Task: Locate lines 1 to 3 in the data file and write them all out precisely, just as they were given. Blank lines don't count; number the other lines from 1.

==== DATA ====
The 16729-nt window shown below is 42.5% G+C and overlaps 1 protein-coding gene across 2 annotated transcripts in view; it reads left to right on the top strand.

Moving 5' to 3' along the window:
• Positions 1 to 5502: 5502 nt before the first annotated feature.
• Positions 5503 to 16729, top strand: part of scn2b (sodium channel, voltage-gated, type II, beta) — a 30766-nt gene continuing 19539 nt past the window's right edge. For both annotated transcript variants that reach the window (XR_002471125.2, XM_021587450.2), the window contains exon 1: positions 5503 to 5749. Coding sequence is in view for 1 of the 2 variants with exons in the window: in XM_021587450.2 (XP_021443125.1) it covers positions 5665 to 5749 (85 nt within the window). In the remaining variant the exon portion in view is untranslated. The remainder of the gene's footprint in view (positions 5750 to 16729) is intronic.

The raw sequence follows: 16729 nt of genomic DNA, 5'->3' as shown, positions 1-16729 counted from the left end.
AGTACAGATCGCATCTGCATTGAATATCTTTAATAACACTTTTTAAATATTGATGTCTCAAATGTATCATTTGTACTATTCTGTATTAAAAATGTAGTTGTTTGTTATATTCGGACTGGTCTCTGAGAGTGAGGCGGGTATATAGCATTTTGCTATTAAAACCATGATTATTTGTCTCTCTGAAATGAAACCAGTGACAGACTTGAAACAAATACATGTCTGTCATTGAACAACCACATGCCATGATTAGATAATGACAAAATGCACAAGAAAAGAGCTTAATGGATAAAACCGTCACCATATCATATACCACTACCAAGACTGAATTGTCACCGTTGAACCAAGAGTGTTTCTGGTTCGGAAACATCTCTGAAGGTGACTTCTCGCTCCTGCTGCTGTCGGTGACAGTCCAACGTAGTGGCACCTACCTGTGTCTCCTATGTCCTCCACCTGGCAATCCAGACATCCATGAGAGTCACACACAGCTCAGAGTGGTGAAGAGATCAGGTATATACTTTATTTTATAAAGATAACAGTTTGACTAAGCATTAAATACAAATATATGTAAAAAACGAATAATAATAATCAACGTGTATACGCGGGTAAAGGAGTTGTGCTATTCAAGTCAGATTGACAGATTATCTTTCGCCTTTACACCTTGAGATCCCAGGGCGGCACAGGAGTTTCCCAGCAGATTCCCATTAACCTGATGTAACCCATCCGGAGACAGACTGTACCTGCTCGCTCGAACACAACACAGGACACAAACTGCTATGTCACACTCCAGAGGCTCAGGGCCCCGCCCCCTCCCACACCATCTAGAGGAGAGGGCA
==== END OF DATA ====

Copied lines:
The 16729-nt window shown below is 42.5% G+C and overlaps 1 protein-coding gene across 2 annotated transcripts in view; it reads left to right on the top strand.

Moving 5' to 3' along the window:
• Positions 1 to 5502: 5502 nt before the first annotated feature.